Referring to FIG. 1, there is seen a section through a hanging wall 10. Wall 10 may have any suitable structure. Conventionally, wall 10 will have two faces 11 formed from wall board or plaster on lath and will contain spaced vertical studs 13. The lower end of wall 10 ends a predetermined distance above floating slab 12 of the sort described above. The upper end of wall 10 is firmly fastened to joists or other conventional structure (not shown) well above slab 12.
A base plate 14, typically a conventional wooden plank such as a 2×4, is fastened to slab 12 directly below the location of wall 10 before the wall is assembled. Any suitable fasteners may be used, such as concrete nails 17 or studs of the sort available from the Ramset Company.
A bottom plate 16 is formed by fastening an appropriately sized board, typically a 2×4, within wall 10 close to the bottom end of the wall. A long nail 18 is then inserted through a pre-drilled hole 20 so at to allow nail 18 to move up and down as slab 12 moves up or down.
Baseboards 19 may be used to cover the gap between the lower end of wall 10 and slab 12. Baseboards 19 are fastened, such as by conventional nails or screws, only to base plate 14 (with an intermediate strip 15, if needed, to allow for the thickness of facing 11. Baseboards 19 will slide up and down along wall 10 with rise and fall of slab 12.
If light lateral forces are applied to wall 10, nail 18 will resist lateral displacement. However, even moderate lateral forces may cause nail 18 to bend, allowing wall 10 to an extent likely to cause at least cosmetic damage (cracks and the like) to wall 10. Since wall 10 and nail 18 will be in place for very long periods, possibly the life of the building, such damage is quite likely.
An arrangement making a hanging wall much more resistant to lateral forces on the wall and limit damage is shown in plan view in FIG. 2 vertical section in FIG. 3. Support device 22, as shown in exploded perspective in FIG. 4, is mounted in a wall and slab arrangement of the same sort as that shown in FIG. 1.
Hanging wall 10, slab 12 and base plate 14 are the same conventional structure as in FIG. 1, with the same components. However, FIGS. 2 and 3 illustrate the use of the support device shown in FIG. 4 in place of nail 18 to provide much greater lateral support.
As seen in FIGS. 2 and 3, support device 22 includes a unitary device including a bracket 24 having an outwardly extending flange 26 and a tubular extension 28 extending through the center of the flange and lying generally perpendicular thereto.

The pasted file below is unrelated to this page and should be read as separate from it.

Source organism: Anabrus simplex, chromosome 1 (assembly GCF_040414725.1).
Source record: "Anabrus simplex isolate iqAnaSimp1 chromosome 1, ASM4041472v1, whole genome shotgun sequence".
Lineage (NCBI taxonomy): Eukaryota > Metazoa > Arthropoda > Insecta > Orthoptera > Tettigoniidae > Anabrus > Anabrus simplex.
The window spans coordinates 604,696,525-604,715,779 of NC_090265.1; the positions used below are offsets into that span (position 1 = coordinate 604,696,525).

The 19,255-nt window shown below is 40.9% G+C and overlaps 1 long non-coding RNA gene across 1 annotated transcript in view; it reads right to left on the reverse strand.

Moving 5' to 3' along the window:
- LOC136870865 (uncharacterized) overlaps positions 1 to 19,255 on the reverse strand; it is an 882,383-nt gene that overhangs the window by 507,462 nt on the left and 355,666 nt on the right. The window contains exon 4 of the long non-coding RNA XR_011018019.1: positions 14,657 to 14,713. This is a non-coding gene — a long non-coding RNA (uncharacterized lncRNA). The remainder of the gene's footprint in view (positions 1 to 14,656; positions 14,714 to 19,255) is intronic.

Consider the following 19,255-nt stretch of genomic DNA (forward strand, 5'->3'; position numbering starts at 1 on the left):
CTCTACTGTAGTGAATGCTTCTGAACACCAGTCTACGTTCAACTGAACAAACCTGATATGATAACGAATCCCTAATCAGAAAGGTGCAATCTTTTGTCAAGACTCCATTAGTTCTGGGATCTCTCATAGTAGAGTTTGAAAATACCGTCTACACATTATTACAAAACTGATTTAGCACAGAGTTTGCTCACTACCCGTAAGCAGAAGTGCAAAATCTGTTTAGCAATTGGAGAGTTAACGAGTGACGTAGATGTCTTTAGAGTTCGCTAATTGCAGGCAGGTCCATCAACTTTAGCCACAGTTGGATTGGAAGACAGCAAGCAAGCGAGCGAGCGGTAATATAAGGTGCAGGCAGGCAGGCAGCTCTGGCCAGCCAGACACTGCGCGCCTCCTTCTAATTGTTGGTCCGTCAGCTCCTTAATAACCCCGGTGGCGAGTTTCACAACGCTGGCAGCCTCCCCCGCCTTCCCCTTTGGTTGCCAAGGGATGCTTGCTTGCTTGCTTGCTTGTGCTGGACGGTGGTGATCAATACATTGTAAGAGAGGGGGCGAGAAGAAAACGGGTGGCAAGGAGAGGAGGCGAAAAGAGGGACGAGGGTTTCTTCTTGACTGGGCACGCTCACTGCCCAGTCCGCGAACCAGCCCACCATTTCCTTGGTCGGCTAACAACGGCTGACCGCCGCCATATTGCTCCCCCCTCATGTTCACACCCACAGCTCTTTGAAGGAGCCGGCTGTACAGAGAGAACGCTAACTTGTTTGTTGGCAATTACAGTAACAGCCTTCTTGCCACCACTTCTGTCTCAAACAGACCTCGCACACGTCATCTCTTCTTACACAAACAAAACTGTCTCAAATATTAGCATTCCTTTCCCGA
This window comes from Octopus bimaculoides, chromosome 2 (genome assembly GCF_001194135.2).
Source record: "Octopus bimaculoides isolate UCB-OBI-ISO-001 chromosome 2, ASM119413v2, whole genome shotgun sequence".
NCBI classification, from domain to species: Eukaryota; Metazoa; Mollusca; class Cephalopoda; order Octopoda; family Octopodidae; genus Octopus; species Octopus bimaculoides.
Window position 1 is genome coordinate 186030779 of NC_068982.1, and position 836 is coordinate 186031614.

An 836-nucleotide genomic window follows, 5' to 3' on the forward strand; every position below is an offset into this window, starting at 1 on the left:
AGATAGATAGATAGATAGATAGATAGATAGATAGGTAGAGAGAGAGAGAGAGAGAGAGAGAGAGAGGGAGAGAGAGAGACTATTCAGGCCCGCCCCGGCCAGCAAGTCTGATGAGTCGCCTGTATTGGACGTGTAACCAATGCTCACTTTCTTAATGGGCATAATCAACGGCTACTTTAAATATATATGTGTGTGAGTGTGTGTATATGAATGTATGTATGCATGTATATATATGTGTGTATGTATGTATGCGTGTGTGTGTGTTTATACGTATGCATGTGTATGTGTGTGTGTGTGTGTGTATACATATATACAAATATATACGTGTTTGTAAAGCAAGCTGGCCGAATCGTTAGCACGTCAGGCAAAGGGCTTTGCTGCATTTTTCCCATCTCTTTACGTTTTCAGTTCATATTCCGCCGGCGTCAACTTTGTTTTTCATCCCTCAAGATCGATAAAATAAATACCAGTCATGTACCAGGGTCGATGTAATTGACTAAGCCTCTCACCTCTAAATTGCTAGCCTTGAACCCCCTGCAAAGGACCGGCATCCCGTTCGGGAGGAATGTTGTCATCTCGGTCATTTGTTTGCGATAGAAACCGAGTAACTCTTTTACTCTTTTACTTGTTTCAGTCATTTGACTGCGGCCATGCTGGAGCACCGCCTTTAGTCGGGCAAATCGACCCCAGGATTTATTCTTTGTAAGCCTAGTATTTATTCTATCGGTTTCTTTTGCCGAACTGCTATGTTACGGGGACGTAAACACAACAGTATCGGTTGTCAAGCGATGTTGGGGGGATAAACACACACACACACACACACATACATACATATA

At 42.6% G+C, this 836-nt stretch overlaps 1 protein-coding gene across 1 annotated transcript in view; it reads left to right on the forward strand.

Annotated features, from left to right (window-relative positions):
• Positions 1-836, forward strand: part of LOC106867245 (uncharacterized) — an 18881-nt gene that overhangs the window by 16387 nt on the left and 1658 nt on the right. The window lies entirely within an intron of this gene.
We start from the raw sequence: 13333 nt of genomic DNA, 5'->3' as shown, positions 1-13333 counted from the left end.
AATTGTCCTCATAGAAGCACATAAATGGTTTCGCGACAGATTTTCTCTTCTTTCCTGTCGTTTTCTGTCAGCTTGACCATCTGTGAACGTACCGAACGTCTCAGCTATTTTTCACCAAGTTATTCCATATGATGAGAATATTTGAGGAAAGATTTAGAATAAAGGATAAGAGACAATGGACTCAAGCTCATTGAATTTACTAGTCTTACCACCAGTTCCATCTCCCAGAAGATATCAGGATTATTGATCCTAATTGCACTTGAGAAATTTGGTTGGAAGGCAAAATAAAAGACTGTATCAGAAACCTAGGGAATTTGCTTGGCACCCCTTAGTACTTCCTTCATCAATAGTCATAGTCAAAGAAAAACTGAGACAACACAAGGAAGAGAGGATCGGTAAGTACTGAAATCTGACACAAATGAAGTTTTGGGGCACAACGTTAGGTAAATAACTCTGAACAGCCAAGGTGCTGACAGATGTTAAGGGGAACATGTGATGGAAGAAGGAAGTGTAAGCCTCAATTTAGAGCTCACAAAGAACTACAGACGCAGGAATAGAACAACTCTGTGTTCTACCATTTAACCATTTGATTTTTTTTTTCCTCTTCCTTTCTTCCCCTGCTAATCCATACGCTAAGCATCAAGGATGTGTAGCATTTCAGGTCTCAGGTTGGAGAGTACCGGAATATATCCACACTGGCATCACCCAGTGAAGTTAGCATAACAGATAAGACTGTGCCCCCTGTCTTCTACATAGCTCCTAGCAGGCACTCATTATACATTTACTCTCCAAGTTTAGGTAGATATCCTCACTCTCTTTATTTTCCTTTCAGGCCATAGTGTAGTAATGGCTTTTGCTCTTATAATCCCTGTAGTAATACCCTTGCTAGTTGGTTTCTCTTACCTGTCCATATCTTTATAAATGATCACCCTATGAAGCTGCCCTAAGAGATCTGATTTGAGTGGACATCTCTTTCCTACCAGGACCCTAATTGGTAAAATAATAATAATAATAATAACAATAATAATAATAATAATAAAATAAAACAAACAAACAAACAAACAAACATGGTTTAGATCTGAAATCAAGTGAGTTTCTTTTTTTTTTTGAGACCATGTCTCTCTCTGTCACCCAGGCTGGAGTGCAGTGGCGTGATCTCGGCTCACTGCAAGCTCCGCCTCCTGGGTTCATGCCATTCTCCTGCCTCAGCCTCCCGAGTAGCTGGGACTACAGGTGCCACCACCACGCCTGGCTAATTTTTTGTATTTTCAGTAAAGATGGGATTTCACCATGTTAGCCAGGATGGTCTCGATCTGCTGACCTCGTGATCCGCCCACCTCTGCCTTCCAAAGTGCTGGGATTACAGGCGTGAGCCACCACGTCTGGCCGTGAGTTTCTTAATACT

As seen in FIGS. 2 and 3, tubular extension 28 extends through a corresponding hole in bottom plate 16, which may have any suitable cross section, generally round. Flange 26 lies against the upper surface of bottom plate 16 and is fastened by any suitable means, such as nails or screws, to the bottom plate through holes 32 (FIG. 4).
An elongated sleeve 34 fits though tubular means in a sliding relationship. At least one nail 36 (the preferred two nails being shown) extends though a central hole in tubular extension 28 in a tight, friction fit. Nails 36 can be hammered into base plate 14, preferably until the end of sleeve 34 contacts the base plate. While any suitable number of nails 36 may be used, for an optimum combination of resistance against lateral forces on wall 10 and ease of emplacement, two generally parallel nails 36 are preferred. Nails 36 are spaced apart a suitable distance, with a web connecting the two spaced tubes receiving the nails.
Any suitable material may be used for bracket 24 and sleeve 34. Typically materials include high strength plastic, fiber reinforced plastics and metals such as aluminum or steel which provide strength, flexibility and manufacturing efficiency. Nails may be any conventional nails of any desired width and length. If desired, screws could be used in place of nails 36, however, screws are more time consuming to emplane and do not provide any significant advantage over the nails shown.
Other variations, applications and ramifications of the present invention will occur to those skilled in the art upon reading this disclosure. Those are intended to be included within the scope of this invention, as defined in the appended claims.